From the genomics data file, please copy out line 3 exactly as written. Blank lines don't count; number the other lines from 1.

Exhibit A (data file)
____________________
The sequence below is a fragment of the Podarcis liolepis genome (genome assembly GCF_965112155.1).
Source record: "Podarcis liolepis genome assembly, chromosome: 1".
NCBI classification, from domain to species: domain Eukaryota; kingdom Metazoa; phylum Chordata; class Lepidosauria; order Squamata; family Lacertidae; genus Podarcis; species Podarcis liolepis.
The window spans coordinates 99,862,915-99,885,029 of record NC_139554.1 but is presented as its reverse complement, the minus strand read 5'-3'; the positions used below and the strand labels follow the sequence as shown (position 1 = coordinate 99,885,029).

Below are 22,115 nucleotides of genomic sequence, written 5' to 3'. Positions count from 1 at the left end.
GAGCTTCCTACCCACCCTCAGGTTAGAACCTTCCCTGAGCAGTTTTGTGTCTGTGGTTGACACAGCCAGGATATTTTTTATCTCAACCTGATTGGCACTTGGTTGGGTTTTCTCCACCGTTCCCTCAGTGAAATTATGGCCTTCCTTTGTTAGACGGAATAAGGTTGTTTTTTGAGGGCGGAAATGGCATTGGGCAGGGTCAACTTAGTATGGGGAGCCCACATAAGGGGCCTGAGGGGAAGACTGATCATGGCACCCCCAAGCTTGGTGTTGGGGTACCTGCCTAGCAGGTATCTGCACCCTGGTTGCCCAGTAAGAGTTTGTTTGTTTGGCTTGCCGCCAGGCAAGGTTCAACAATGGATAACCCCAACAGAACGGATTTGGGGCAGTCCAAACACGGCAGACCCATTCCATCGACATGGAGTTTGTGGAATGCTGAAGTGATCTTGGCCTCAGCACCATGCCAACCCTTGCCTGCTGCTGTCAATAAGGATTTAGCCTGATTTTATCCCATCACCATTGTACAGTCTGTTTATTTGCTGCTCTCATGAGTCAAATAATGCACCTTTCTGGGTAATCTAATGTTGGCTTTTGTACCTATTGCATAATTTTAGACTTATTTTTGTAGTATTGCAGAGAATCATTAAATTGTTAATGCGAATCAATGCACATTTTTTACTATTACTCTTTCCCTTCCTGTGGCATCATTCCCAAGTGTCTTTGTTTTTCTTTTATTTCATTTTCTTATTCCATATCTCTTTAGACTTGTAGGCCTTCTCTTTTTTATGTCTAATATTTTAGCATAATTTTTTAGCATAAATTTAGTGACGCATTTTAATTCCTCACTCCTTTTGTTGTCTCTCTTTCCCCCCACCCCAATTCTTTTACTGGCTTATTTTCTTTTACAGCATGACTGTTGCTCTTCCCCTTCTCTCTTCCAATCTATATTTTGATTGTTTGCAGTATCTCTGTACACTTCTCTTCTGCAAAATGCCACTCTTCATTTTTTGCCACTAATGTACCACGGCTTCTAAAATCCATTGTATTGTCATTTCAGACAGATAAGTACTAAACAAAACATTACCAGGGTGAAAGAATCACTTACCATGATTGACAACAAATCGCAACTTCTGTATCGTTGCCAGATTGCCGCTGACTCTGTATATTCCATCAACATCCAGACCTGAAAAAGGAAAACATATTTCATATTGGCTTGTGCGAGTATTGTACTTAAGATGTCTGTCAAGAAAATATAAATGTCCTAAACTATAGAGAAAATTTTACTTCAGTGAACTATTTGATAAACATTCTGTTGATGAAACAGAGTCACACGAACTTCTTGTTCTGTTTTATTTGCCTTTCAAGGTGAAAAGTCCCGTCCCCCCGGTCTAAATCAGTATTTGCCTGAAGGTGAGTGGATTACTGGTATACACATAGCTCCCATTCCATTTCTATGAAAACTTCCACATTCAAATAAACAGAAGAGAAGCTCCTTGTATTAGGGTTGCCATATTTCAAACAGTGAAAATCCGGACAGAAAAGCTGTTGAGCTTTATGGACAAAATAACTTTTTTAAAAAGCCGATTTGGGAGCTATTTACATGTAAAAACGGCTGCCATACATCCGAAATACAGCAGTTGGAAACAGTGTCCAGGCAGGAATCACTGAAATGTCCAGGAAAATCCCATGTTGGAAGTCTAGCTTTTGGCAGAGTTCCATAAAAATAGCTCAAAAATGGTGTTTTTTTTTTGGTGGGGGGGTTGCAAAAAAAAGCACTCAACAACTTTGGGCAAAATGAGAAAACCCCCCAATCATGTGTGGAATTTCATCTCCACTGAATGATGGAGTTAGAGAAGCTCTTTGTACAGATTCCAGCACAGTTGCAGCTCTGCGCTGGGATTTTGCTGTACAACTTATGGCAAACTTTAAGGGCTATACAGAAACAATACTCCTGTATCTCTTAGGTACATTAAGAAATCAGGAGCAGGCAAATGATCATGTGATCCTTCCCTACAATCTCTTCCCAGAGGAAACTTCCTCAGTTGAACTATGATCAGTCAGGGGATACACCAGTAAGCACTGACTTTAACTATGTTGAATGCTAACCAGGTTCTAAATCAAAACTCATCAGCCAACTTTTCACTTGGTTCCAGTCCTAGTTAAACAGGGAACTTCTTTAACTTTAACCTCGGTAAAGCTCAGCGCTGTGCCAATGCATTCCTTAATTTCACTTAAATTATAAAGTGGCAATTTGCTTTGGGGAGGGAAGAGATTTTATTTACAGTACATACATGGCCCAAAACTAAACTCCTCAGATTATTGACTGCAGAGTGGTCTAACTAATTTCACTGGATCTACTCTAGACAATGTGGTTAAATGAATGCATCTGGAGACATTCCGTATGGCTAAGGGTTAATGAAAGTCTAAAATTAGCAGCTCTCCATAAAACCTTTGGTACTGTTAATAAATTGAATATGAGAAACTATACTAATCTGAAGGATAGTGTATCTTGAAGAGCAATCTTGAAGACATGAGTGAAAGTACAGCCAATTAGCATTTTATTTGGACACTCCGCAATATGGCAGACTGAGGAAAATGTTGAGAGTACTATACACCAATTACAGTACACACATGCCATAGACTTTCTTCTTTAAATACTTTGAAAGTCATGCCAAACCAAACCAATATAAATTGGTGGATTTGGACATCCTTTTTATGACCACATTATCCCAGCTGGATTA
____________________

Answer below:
NCBI classification, from domain to species: domain Eukaryota; kingdom Metazoa; phylum Chordata; class Lepidosauria; order Squamata; family Lacertidae; genus Podarcis; species Podarcis liolepis.